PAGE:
Dr Margaret Stanley (Associate Professor)

Margaret leads the research group. She is an ecologist (biosecurity and conservation) in the School of Biological Sciences at University of Auckland. After gaining her PhD from Monash University, Margaret worked as a postdoc at Landcare Research, and latterly as a scientist and programme leader. She moved to the University of Auckland in 2007 as a new mum, to develop a new MSc programme in Biosecurity and Conservation.

Margaret’s interests in ecology are diverse, but her research primarily seeks to understand and mitigate human impacts (e.g. urbanisation, invasive species) on terrestrial biodiversity and ecosystems (particularly via disruption of community level interactions, e.g. plant-animal mutualisms).  She is also interested in how conservation can benefit from increasing the connection between people and nature. Although most of her research has applied outcomes, she also undertakes research on the co-evolutionary aspects of plant-animal interactions.

Diana Borse (PhD Candidate)

Diana is a PhD candidate studying the impacts of multiple weeds as a part of a larger Bioprotection Aotearoa CoRE project focusing on mānuka/kānuka ecosystems. Her honors thesis dealt with the rapid spread of Phragmites australis and Typha angustifolia in an abandoned limestone quarry. Her research interests are in invasive species, plant-plant interactions, and weed management.

Cathy Nottingham (PhD Candidate)

Cathy is a PhD candidate studying the effects of landscape connectivity on invasive mammalian predators in agricultural ecosystems. Her study aims to determine occupancy of a range of invasive mammals and to look at feral cat movement on farms with differing levels of landscape connectivity. Her MSc project studied the impact of hedgehogs in urban forest fragments. She is particularly interested in the ecology of invasive mammalian predators in New Zealand.


Rosie Gerolemou (PhD Candidate)

Rosie is a PhD candidate researching the social and ecological effects of rodent trapping in Auckland. Her study aims to investigate the impact trapping has on the fledging success of New Zealand fantails (Rhipidura fuliginosa), as well as the effect participation in trapping has on people’s attitudes towards large-scale predator control. Her main research interests are human-wildlife conflict, invasive species and the use of GIS as a tool for conservation.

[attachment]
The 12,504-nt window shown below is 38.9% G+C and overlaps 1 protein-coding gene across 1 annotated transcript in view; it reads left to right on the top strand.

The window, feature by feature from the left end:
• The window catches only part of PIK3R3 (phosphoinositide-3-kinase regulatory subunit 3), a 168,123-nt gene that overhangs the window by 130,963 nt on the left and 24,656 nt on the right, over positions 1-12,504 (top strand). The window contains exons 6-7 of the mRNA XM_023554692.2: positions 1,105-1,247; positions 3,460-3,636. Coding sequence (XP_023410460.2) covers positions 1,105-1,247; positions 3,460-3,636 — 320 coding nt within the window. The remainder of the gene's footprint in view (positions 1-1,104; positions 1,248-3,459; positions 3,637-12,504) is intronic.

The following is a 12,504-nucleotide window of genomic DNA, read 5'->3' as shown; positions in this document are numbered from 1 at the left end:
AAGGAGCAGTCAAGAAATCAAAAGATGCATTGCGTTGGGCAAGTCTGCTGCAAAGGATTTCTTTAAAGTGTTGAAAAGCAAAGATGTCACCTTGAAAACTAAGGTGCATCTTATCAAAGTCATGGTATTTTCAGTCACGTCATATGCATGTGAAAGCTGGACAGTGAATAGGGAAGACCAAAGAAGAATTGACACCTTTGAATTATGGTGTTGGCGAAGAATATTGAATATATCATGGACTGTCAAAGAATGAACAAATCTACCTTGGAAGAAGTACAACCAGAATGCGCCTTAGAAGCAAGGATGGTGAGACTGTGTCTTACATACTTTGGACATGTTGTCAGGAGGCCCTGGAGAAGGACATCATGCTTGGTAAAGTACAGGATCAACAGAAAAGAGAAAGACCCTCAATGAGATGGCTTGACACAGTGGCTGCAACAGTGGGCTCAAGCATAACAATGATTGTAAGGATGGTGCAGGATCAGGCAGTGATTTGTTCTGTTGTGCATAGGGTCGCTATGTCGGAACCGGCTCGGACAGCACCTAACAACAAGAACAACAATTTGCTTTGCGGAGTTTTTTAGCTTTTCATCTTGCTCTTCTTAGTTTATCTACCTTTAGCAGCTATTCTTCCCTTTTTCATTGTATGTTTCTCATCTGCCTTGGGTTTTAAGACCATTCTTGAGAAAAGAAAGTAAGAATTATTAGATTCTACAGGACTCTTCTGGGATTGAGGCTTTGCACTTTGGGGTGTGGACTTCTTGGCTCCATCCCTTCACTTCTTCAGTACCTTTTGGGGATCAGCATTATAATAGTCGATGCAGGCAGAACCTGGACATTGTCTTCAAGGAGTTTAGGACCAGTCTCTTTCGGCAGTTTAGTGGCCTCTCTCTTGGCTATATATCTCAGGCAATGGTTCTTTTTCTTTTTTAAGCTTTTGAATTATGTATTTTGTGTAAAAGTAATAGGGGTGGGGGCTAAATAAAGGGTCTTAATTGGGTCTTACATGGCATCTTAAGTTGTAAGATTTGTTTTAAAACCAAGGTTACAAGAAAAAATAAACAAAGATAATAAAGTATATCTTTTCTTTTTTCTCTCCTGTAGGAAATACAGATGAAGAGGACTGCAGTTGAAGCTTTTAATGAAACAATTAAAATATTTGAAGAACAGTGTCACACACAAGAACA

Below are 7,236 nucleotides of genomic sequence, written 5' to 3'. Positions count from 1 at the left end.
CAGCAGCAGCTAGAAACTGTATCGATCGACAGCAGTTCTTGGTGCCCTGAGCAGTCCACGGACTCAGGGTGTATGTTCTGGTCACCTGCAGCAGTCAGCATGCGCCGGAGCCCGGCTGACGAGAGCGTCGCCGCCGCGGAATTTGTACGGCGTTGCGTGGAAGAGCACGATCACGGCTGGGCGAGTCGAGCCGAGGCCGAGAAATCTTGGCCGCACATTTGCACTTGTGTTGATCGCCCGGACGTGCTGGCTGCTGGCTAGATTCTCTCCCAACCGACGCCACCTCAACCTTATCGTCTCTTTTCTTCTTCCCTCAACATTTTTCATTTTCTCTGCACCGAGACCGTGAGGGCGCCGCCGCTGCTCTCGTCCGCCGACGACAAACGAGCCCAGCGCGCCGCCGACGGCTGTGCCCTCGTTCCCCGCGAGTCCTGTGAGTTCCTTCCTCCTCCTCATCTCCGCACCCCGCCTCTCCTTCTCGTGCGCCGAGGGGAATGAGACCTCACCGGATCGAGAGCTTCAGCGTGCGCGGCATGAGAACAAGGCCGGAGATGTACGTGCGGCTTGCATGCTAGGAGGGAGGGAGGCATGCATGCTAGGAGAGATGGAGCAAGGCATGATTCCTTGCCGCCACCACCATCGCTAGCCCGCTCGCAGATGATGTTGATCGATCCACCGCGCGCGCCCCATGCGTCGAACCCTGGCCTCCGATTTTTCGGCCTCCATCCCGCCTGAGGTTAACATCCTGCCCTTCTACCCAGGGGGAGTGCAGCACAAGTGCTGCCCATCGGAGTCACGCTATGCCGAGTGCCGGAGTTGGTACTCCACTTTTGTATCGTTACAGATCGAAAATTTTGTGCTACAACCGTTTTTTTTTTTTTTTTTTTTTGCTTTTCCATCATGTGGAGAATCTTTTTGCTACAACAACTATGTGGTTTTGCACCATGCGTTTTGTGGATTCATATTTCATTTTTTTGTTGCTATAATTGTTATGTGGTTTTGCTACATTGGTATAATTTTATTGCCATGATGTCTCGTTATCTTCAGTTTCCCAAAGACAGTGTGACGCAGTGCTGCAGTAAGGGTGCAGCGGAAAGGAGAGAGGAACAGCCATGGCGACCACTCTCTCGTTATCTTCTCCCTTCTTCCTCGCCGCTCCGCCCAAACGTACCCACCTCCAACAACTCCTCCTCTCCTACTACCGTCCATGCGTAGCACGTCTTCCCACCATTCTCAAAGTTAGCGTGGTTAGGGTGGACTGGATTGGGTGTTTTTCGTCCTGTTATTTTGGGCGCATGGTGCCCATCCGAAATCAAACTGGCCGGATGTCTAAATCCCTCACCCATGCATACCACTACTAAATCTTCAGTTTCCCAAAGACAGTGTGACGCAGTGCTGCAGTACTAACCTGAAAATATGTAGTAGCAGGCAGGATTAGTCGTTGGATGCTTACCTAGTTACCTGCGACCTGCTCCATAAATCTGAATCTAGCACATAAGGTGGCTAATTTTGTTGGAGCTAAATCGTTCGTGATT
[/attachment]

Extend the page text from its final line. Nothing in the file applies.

Juliane Gaviraghi Mussoi (PhD Candidate, Main supervision: Dr Kristal Cain)

Juliane is a PhD candidate working on the effects of sleep deprivation on bird vocalisations. Her MSc research focused on mirror-mediated spatial location and problem-solving in great tits (Parus major). Juliane is passionate about understanding the cognitive aspects of bird behaviour.


Tess O’Malley  (PhD Candidate, main supervisor Assoc. Prof. James Russell)

Tess is a PhD candidate investigating possum control. She is working as part of a team to test a novel possum detection and removal network installed in Egmont National Park by the Department of Conservation, as part of the Taranaki Mounga and Predator Free Taranaki projects. Her research follows two avenues of inquiry: how can we detect and reduce possums to zero-density levels over a large landscape, and how does possum control affect rat populations with specific emphasis on competitor release? In addition to invasive species control, Tess is interested in animal cognition and behaviour.

Olivia Rooke-Devoy (PhD candidate, main supervisor Assoc. Prof. Bruce Burns)

Olivia is a PhD candidate studying urban lawns in Auckland. Building on previous research she conducted for her BSc(Hons) project, Olivia intends to investigate the social and ecological characteristics of lawns in Auckland. Using this knowledge, she will also explore new ways to plan, design and manage lawns, in an effort to promote lawn ecosystem services and functioning. Olivia’s broader research interests encompass applied ecology and conservation, especially from an interdisciplinary perspective.


Abigail Cunninghame (MSc student)

Abigail is a MSc student examining the importance of greenspaces on primary schools and how these areas can be used to positively contribute to urban biodiversity and regional/national conservation initiatives. Her thesis aims to evaluate the physical ecology, as well as the attitudes and motivations of teachers towards environmental education and barriers to using these spaces. Abigail is particularly interested in combining ecology and social science to engage younger generations for a more biodiverse future.